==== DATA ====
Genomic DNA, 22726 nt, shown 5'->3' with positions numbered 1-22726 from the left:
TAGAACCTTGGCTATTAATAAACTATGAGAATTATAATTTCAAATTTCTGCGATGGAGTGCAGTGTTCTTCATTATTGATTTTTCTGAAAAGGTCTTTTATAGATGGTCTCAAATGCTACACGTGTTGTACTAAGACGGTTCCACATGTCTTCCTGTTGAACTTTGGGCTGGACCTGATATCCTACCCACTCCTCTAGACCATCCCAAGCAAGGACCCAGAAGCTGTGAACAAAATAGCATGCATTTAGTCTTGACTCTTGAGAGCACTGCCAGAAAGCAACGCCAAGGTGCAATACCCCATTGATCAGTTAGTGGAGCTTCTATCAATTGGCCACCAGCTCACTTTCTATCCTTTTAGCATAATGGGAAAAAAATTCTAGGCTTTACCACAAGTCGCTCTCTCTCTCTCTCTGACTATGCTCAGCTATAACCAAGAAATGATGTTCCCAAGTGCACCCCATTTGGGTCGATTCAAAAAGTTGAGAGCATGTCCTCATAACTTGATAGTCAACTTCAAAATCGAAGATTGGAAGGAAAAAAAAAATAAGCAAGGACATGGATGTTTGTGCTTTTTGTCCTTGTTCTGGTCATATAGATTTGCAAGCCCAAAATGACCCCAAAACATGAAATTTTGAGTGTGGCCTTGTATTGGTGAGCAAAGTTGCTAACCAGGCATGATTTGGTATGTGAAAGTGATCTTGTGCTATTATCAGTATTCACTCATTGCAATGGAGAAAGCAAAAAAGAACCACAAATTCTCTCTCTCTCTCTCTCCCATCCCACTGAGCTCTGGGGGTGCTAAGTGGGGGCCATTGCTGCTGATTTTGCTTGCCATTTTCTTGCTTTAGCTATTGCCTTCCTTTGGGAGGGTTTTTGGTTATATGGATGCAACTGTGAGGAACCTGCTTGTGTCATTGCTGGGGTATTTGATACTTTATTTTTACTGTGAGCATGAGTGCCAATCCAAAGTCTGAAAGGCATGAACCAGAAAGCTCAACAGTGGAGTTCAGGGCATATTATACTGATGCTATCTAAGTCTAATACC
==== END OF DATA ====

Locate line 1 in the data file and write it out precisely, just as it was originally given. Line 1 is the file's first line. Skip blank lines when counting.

Genomic DNA, 22726 nt, shown 5'->3' with positions numbered 1-22726 from the left: